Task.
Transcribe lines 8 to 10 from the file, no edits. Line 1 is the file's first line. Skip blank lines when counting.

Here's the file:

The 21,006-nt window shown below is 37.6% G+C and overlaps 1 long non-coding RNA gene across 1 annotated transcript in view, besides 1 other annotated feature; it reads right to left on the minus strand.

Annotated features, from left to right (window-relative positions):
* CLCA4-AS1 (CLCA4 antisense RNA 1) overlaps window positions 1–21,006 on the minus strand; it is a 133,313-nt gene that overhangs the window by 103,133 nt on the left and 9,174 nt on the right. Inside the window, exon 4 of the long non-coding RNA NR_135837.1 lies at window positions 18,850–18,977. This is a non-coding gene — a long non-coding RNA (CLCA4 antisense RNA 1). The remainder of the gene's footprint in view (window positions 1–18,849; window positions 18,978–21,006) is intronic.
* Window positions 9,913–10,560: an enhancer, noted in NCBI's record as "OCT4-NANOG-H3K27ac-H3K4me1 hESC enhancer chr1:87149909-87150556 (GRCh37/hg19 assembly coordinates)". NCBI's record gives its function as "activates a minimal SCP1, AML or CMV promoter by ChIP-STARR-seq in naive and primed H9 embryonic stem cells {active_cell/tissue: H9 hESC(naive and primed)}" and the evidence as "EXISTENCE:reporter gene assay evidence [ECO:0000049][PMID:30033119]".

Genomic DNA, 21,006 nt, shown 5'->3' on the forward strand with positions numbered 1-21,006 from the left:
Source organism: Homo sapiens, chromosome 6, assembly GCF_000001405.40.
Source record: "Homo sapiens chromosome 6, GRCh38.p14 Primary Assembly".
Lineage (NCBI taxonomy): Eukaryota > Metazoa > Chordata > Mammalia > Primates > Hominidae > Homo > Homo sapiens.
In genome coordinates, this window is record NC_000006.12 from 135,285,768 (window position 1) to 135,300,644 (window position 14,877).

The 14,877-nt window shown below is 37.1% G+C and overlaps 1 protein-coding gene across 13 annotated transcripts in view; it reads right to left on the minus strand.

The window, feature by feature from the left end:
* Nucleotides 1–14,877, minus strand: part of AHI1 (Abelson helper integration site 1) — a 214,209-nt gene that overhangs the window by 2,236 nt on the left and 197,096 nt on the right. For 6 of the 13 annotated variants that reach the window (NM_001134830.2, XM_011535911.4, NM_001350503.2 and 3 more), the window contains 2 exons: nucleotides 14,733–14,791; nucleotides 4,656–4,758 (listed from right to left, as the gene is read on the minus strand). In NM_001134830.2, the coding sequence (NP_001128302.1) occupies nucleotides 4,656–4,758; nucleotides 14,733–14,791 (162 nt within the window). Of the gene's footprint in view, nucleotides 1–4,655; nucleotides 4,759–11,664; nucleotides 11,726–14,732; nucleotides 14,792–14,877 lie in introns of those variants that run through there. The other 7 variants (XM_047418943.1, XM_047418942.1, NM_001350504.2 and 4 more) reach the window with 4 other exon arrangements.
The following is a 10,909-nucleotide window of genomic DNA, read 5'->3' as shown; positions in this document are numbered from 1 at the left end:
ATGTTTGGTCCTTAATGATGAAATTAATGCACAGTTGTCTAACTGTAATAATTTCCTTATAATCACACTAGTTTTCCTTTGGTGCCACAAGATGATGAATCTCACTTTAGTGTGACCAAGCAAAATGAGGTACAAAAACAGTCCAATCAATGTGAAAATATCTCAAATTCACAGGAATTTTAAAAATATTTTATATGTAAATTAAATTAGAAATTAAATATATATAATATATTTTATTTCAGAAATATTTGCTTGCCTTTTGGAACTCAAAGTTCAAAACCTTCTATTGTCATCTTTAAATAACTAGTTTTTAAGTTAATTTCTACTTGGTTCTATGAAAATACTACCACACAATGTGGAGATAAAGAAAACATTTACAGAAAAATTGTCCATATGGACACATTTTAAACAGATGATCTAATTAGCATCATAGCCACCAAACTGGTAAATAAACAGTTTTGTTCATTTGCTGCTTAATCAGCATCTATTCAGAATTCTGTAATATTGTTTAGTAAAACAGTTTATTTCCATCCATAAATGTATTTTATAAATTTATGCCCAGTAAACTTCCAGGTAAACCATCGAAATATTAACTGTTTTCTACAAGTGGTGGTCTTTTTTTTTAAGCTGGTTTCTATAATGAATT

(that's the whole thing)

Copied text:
Lineage (NCBI taxonomy): Eukaryota > Metazoa > Chordata > Mammalia > Primates > Hominidae > Homo > Homo sapiens.
In genome coordinates, this window is record NC_000006.12 from 135,285,768 (window position 1) to 135,300,644 (window position 14,877).

The 14,877-nt window shown below is 37.1% G+C and overlaps 1 protein-coding gene across 13 annotated transcripts in view; it reads right to left on the minus strand.